• Impact of passive investment income rules

With the exception of 2 provinces, Quebec and Ontario, the combined top marginal tax rates will not be changing from 2019 to 2020 on a provincial level. Therefore, it will not make a difference if you choose to pay in 2019 or 2020.

Combined Marginal Tax Rate

In Quebec and Ontario, because there are slight increases in the combined marginal tax rate, there are potential tax savings available if you choose to pay dividends in 2019 rather than in 2020.

When deciding to pay a dividend, you will need to decide to pay out eligible or ineligible dividends, you should consider the following:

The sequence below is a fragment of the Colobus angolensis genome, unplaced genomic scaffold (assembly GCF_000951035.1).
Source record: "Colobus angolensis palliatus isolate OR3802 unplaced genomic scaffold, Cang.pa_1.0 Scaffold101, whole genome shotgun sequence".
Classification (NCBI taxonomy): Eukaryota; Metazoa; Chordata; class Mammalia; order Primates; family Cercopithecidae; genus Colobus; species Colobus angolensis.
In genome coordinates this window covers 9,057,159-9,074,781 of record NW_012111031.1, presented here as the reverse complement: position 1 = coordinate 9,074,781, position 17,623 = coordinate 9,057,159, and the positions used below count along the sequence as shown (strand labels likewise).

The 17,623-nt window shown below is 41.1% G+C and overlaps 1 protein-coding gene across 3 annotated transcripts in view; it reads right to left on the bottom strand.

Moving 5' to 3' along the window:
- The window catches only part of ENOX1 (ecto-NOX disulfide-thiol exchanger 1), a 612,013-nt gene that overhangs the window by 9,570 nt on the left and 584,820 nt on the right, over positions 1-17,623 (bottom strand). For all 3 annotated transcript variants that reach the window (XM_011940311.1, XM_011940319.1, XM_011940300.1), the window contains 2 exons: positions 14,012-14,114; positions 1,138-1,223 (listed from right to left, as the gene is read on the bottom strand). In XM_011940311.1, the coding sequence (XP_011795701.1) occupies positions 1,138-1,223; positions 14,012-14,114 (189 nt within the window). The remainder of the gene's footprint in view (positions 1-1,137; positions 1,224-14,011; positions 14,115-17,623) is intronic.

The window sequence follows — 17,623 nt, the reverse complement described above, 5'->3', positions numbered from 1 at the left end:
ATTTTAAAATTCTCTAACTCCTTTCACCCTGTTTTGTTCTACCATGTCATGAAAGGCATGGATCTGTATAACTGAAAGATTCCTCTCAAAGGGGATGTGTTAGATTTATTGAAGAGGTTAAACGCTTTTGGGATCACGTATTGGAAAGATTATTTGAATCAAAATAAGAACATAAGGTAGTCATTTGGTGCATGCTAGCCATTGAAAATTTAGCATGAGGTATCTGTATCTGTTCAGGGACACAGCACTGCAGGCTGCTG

• Dividend refund claim limits: Eligible refundable dividend tax on hand (ERDTOH) vs Ineligible Refundable dividend tax on hand (NRDTOH)

  • Personal marginal tax rate of eligible vs. ineligible dividends

Given the passive investment income rules, typically, it makes sense to pay eligible dividends to deplete the ERDTOH balance before paying ineligible dividends. (Please note that ineligible dividends can also trigger a refund from the ERDTOH account.)

Eligible dividends are taxed at a lower personal tax rate than ineligible dividends (based on top combined marginal tax rate). However, keep in mind, when ineligible dividends are paid out, they are subject to the small business deduction, therefore the dividend gross-up is 15% while eligible dividends that are subject to the general corporate tax rate have a dividend gross-up is 38%. It’s important to talk to a professional to determine what makes the most sense when determining the type of dividend to pay out of your corporation.

Combined Personal Top Marginal Tax Rate on Dividends

Corporate Federal Tax Rate and Gross-up factor

Corporate Reorganization